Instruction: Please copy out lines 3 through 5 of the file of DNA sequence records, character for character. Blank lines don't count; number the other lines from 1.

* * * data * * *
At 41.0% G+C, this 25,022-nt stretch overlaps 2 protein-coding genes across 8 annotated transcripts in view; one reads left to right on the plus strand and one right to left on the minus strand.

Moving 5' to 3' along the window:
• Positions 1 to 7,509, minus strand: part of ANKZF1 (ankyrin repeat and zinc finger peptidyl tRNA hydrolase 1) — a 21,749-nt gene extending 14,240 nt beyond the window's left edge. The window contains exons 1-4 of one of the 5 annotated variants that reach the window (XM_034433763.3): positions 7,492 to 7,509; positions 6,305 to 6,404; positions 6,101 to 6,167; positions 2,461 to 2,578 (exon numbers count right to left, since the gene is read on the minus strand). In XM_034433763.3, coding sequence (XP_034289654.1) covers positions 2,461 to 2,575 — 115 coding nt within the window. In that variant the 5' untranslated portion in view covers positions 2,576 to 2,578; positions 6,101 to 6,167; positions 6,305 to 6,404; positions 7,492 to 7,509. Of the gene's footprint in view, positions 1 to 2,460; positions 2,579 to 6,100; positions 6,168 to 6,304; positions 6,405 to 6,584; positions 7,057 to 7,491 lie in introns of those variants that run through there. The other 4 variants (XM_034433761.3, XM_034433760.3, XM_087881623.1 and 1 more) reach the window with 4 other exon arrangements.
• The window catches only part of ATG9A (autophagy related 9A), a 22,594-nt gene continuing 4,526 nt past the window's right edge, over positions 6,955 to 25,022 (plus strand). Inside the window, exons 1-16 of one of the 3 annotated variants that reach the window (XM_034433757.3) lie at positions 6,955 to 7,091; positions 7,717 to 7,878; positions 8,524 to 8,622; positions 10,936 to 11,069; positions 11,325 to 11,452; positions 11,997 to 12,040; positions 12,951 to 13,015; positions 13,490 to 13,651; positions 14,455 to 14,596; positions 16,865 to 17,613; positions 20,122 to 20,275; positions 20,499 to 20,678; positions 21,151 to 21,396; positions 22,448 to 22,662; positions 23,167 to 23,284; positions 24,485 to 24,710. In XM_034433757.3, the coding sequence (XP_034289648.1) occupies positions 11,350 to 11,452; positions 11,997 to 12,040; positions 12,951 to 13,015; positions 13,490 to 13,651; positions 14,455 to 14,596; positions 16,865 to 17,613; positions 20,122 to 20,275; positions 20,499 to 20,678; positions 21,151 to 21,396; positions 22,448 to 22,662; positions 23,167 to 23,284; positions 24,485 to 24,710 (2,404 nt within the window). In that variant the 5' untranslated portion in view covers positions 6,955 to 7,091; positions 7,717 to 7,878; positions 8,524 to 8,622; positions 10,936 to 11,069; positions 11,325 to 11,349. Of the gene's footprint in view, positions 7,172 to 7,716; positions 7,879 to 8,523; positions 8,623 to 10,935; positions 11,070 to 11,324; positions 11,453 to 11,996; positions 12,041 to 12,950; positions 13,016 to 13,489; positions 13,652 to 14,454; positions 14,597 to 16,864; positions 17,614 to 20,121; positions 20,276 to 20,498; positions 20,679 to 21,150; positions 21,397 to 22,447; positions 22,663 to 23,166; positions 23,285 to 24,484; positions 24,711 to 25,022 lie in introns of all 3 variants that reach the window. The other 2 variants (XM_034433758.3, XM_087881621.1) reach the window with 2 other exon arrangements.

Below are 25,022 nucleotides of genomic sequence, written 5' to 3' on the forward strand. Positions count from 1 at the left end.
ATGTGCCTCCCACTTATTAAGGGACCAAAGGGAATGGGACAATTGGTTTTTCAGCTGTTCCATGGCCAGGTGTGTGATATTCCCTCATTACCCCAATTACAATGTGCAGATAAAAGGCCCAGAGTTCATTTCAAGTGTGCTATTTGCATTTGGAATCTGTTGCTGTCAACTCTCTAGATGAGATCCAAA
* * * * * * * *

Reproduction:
• Positions 1 to 7,509, minus strand: part of ANKZF1 (ankyrin repeat and zinc finger peptidyl tRNA hydrolase 1) — a 21,749-nt gene extending 14,240 nt beyond the window's left edge. The window contains exons 1-4 of one of the 5 annotated variants that reach the window (XM_034433763.3): positions 7,492 to 7,509; positions 6,305 to 6,404; positions 6,101 to 6,167; positions 2,461 to 2,578 (exon numbers count right to left, since the gene is read on the minus strand). In XM_034433763.3, coding sequence (XP_034289654.1) covers positions 2,461 to 2,575 — 115 coding nt within the window. In that variant the 5' untranslated portion in view covers positions 2,576 to 2,578; positions 6,101 to 6,167; positions 6,305 to 6,404; positions 7,492 to 7,509. Of the gene's footprint in view, positions 1 to 2,460; positions 2,579 to 6,100; positions 6,168 to 6,304; positions 6,405 to 6,584; positions 7,057 to 7,491 lie in introns of those variants that run through there. The other 4 variants (XM_034433761.3, XM_034433760.3, XM_087881623.1 and 1 more) reach the window with 4 other exon arrangements.
• The window catches only part of ATG9A (autophagy related 9A), a 22,594-nt gene continuing 4,526 nt past the window's right edge, over positions 6,955 to 25,022 (plus strand). Inside the window, exons 1-16 of one of the 3 annotated variants that reach the window (XM_034433757.3) lie at positions 6,955 to 7,091; positions 7,717 to 7,878; positions 8,524 to 8,622; positions 10,936 to 11,069; positions 11,325 to 11,452; positions 11,997 to 12,040; positions 12,951 to 13,015; positions 13,490 to 13,651; positions 14,455 to 14,596; positions 16,865 to 17,613; positions 20,122 to 20,275; positions 20,499 to 20,678; positions 21,151 to 21,396; positions 22,448 to 22,662; positions 23,167 to 23,284; positions 24,485 to 24,710. In XM_034433757.3, the coding sequence (XP_034289648.1) occupies positions 11,350 to 11,452; positions 11,997 to 12,040; positions 12,951 to 13,015; positions 13,490 to 13,651; positions 14,455 to 14,596; positions 16,865 to 17,613; positions 20,122 to 20,275; positions 20,499 to 20,678; positions 21,151 to 21,396; positions 22,448 to 22,662; positions 23,167 to 23,284; positions 24,485 to 24,710 (2,404 nt within the window). In that variant the 5' untranslated portion in view covers positions 6,955 to 7,091; positions 7,717 to 7,878; positions 8,524 to 8,622; positions 10,936 to 11,069; positions 11,325 to 11,349. Of the gene's footprint in view, positions 7,172 to 7,716; positions 7,879 to 8,523; positions 8,623 to 10,935; positions 11,070 to 11,324; positions 11,453 to 11,996; positions 12,041 to 12,950; positions 13,016 to 13,489; positions 13,652 to 14,454; positions 14,597 to 16,864; positions 17,614 to 20,121; positions 20,276 to 20,498; positions 20,679 to 21,150; positions 21,397 to 22,447; positions 22,663 to 23,166; positions 23,285 to 24,484; positions 24,711 to 25,022 lie in introns of all 3 variants that reach the window. The other 2 variants (XM_034433758.3, XM_087881621.1) reach the window with 2 other exon arrangements.

Below are 25,022 nucleotides of genomic sequence, written 5' to 3' on the forward strand. Positions count from 1 at the left end.